39. Macek M, Wild J, Kopecký M, Červenka J, Svoboda M, Zenáhlíková J, Brůna J, Mosandl R, Fischer A. 2017. Life and death of Picea abies after bark-beetle outbreak: ecological processes driving seedling recruitment. Ecol Appl 27:156–67. Last accessed 22/01/2018.
  40. Majer V, Cosby BJ, Kopáček J, Veselý J, Kopacek J, Vesely J, Kopácek J, Stuchlík E, Veselý J, Kopáček J, Stuchlik E. 2003. Modelling reversibility of Central European mountain lakes from acidification: Part I—the Bohemian forest. Hydrol Earth Syst Sci 7:494–509. Last accessed 09/01/2018.
  41. Marini L, Økland B, Jönsson AM, Bentz B, Carroll A, Forster B, Grégoire J-C, Hurling R, Nageleisen LM, Netherer S, Ravn HP, Weed A, Schroeder M. 2017. Climate drivers of bark beetle outbreak dynamics in Norway spruce forests. Ecography (Cop) 40:1426–35. Last accessed 05/01/2018.
  42. Matějka K. 2015. Disturbance-induced changes in the plant biomass in forests near Plešné and Čertovo Lakes. J For Sci 61:156–68. Last accessed 22/11/2017.
  43. Mikkelson KM, Bearup LA, Maxwell RM, Stednick JD, McCray JE, Sharp JO. 2013. Bark beetle infestation impacts on nutrient cycling, water quality and interdependent hydrological effects. Biogeochemistry 115:1–21. Last accessed 21/02/2018.
  44. Müller J, Bußler H, Goßner M, Rettelbach T, Duelli P. 2008. The European spruce bark beetle Ips typographus in a national park: from pest to keystone species. Biodivers Conserv 17:2979–3001. Last accessed 05/01/2018.
  45. Neumann M, Mues V, Moreno A, Hasenauer H, Seidl R. 2017. Climate variability drives recent tree mortality in Europe. Glob Chang Biol 23:4788–97. Last accessed 05/01/2018.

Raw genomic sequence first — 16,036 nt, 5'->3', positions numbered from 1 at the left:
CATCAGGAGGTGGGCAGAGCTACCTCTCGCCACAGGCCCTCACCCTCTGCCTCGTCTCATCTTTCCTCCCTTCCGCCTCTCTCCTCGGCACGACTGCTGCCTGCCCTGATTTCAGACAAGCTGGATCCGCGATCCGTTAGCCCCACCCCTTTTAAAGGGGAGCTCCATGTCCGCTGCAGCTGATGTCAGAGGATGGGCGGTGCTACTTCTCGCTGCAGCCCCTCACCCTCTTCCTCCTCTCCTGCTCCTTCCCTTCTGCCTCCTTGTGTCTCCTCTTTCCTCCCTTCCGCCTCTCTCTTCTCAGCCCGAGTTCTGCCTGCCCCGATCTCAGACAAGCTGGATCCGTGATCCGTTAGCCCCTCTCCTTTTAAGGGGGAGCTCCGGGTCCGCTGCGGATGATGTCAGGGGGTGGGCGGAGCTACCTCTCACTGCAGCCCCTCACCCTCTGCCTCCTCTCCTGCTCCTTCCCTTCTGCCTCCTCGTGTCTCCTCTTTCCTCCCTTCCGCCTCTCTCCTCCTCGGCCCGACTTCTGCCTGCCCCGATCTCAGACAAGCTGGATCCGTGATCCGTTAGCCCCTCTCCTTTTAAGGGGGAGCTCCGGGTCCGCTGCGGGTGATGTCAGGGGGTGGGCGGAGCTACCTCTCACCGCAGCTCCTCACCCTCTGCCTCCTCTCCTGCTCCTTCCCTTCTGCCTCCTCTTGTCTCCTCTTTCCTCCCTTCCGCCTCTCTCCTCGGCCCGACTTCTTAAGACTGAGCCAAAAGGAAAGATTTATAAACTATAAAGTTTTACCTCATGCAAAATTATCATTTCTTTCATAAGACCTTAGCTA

46. Nováková MH, Edwards-Jonášová M. 2015. Restoration of Central-European mountain Norway spruce forest 15 years after natural and anthropogenic disturbance. For Ecol Manage 344:120–30. Last accessed 01/06/2018.
  47. Oulehle F, Cosby BJ, Austnes K, Evans CD, Hruška J, Kopáček J, Moldan F, Wright RF. 2015. Modelling inorganic nitrogen in runoff: seasonal dynamics at four European catchments as simulated by the MAGIC model. Sci Total Environ 536:1019–28.CrossRefPubMedGoogle Scholar
  48. Oulehle F, Cosby BJ, Wright RF, Hruska J, Kopacek J, Kram P, Evans CD, Moldan F. 2012. Modeling soil nitrogen: the MAGIC model with nitrogen retention linked to carbon turnover using decomposer dynamics. Environ Pollut.Google Scholar
  49. Oulehle F, Chuman T, Majer V, Hruška J. 2013. Chemical recovery of acidified Bohemian lakes between 1984 and 2012: the role of acid deposition and bark beetle induced forest disturbance. Biogeochemistry 116:83–101. Last accessed 09/01/2018.
  50. Oulehle F, Kopáček J, Chuman T, Černohous V, Hůnová I, Hruška J, Krám P, Lachmanová Z, Navrátil T, Štěpánek P, Tesař M, Evans CD. 2016. Predicting sulphur and nitrogen deposition using a simple statistical method. Atmos Environ 140:456–68.CrossRefGoogle Scholar
  51. Palviainen M, Finér L, Laiho R, Shorohova E, Kapitsa E, Vanha-Majamaa I. 2010. Phosphorus and base cation accumulation and release patterns in decomposing Scots pine, Norway spruce and silver birch stumps. For Ecol Manage 260:1478–89. Last accessed 22/01/2018.
  52. Pec GJ, Karst J, Sywenky AN, Cigan PW, Erbilgin N, Simard SW, Cahill JF. 2015. Rapid Increases in Forest Understory Diversity and Productivity following a Mountain Pine Beetle (Dendroctonus ponderosae) Outbreak in Pine Forests. Wang X, editor. PLoS ONE 10:e0124691. Last accessed 05/01/2018.
  53. Přívětivý T, Janík D, Unar P, Adam D, Král K, Vrška T. 2016. How do environmental conditions affect the deadwood decomposition of European beech (Fagus sylvatica L.)? For Ecol Manage 381:177–87. Last accessed 22/01/2018.
  54. Rhoades CC, McCutchan JH, Cooper LA, Clow D, Detmer TM, Briggs JS, Stednick JD, Veblen TT, Ertz RM, Likens GE, Lewis WM. 2013. Biogeochemistry of beetle-killed forests: Explaining a weak nitrate response. Proc Natl Acad Sci 110:1756–60. Last accessed 05/01/2018.
  55. Russell MB, Fraver S, Aakala T, Gove JH, Woodall CW, D’Amato AW, Ducey MJ. 2015. Quantifying carbon stores and decomposition in dead wood: a review. For Ecol Manage 350:107–28. Last accessed 22/01/2018.